On Locking

On Locking

Recently, I've been hip-deep in the 105,000 lines of heavily-multithreaded code that comprise Solaris's IPv4/IPv6 implementation, finishing the bring-up of our new IP Network Multipathing (IPMP) implementation for Clearview. Along the way, I've been reminded of some collected wisdom regarding locking that could use wider dissemination:

  1. An object cannot synchronize its own visibility.

    Most long-lived objects are put into a structure such as a hash table that allows them to be looked up at some point in the future. In order to track the number of threads that currently have an object "checked out", objects are usually reference counted, with the reference count itself being manipulated under the object's lock.

    Things get tricky when the object must go away. In particular, many make the mistake of trying to synchronize the object's removal from visibility under the object's lock when the reference count reaches one. This is not possible: any thread looking up the object -- by definition -- does not yet have the object and thus cannot hold the object's lock during the lookup operation (unless the object lock is not tied to the object itself -- see (2)). Thus, another thread can race and acquire another reference at the same time the object is being destroyed, leading to incorrect behavior. Thus, whatever higher-level synchronization is used to coordinate the threads looking up the object must also be used as part of removing the object from visibility.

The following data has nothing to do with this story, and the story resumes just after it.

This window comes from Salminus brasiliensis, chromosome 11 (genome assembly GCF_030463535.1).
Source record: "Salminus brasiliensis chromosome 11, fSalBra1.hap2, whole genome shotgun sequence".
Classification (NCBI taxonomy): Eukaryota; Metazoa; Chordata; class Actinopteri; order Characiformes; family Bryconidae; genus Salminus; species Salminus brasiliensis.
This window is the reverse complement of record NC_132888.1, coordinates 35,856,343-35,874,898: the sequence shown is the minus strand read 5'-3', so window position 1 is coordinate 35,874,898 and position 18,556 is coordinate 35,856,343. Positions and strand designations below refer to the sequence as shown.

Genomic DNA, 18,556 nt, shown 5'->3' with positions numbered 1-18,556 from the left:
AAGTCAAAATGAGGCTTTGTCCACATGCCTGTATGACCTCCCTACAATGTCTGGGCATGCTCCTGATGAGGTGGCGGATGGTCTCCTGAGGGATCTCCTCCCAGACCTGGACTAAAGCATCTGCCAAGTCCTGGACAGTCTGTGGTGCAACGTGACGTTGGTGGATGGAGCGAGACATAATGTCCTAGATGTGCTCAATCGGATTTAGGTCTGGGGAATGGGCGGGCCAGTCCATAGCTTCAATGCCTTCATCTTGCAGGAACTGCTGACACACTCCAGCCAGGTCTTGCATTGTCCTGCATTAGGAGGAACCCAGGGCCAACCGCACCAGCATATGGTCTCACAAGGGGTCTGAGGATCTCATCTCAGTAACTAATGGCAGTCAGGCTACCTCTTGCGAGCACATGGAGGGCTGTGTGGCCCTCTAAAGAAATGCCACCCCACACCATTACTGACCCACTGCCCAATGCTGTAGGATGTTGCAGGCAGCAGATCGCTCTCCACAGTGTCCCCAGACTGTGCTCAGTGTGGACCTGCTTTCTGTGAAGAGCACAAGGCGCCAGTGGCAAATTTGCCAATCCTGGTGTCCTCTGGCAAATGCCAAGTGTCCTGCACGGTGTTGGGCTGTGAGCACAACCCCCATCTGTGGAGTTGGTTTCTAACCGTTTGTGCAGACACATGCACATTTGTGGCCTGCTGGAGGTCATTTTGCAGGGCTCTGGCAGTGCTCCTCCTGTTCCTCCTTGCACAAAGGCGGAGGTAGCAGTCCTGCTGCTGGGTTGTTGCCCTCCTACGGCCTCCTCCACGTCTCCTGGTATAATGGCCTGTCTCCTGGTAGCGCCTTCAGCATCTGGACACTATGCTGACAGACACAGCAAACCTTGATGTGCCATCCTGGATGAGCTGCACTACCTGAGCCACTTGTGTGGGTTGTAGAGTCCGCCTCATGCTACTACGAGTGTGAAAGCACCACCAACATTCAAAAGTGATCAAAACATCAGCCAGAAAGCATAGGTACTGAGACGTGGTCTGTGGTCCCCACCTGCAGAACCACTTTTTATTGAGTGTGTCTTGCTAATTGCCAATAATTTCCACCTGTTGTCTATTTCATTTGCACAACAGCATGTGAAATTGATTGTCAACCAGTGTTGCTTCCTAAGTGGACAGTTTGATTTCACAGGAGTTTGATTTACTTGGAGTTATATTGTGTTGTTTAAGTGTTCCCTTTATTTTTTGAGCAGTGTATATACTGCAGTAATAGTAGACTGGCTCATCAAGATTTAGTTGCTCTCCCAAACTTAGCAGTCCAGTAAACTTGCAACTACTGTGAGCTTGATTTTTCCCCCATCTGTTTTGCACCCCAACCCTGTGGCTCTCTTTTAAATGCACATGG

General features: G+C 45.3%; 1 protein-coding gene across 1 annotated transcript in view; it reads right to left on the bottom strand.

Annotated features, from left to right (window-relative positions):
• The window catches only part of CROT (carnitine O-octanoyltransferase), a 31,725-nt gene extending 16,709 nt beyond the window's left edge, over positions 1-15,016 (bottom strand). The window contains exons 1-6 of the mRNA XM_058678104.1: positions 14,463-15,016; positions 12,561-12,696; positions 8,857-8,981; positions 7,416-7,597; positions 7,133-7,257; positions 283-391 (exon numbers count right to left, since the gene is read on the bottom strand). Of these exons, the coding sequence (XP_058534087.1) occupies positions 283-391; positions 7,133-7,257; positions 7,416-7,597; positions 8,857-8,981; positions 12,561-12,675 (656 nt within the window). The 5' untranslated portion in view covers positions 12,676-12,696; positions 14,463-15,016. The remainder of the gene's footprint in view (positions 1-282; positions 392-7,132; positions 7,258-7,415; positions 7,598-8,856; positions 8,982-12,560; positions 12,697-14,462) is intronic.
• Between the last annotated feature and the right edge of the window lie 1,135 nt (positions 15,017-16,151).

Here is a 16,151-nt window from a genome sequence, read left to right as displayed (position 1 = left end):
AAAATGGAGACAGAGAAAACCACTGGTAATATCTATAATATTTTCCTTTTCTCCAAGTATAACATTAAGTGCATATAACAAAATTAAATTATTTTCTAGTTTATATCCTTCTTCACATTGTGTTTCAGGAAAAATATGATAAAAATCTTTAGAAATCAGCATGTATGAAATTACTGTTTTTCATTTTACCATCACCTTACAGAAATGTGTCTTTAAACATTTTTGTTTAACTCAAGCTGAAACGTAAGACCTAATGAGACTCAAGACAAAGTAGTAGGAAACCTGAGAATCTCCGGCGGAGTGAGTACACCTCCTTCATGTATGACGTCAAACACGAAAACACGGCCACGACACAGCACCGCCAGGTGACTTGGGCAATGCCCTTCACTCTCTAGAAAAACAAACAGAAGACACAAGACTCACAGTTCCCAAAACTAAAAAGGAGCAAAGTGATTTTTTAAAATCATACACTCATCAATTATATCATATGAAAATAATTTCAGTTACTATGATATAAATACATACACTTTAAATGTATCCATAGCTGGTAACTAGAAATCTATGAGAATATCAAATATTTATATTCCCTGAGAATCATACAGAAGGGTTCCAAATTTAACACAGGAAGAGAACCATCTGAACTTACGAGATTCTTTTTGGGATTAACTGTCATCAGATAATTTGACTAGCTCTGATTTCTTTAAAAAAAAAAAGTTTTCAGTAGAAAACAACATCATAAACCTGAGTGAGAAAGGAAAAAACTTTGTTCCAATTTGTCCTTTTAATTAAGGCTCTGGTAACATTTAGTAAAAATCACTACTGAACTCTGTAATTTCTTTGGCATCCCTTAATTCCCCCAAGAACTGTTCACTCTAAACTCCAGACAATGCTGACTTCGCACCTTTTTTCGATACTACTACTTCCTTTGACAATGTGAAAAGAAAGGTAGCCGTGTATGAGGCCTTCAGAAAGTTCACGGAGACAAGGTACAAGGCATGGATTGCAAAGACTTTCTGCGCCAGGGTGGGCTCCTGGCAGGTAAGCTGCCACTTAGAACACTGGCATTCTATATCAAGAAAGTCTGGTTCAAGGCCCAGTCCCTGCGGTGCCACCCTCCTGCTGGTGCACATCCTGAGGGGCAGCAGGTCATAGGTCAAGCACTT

Once the object has been removed from visibility, an object can indeed synchronize its own destruction [1]. The simplest approach is to have the object's destruction done by whatever thread causes the object's reference count to reach zero [2] -- that is, "if you're the last one out, turn off the lights". Note that this logic can be part of the standard code that decrements the object's reference count, but will be guaranteed to be unreachable until the object is removed from visibility. This is because the object's reference count will be incremented when it is made visible to another structure (e.g., the hash table providing its visibility), and that reference will remain until the object is removed from visibility.

  2. An object should not synchronize itself without due cause.

    This is a generalization of (1). When building objects that are intended to be used in a multithreaded environment, it is tempting to build the locks into the objects themselves. For instance, a stack object might contain an internal lock to ensure that multiple threads issuing a push or pop operation simultaneously will operate without corrupting the underlying stack object or returning erroneous results. Languages like Java have promoted this sort of locking to a first-class concept through the "synchronized" keyword.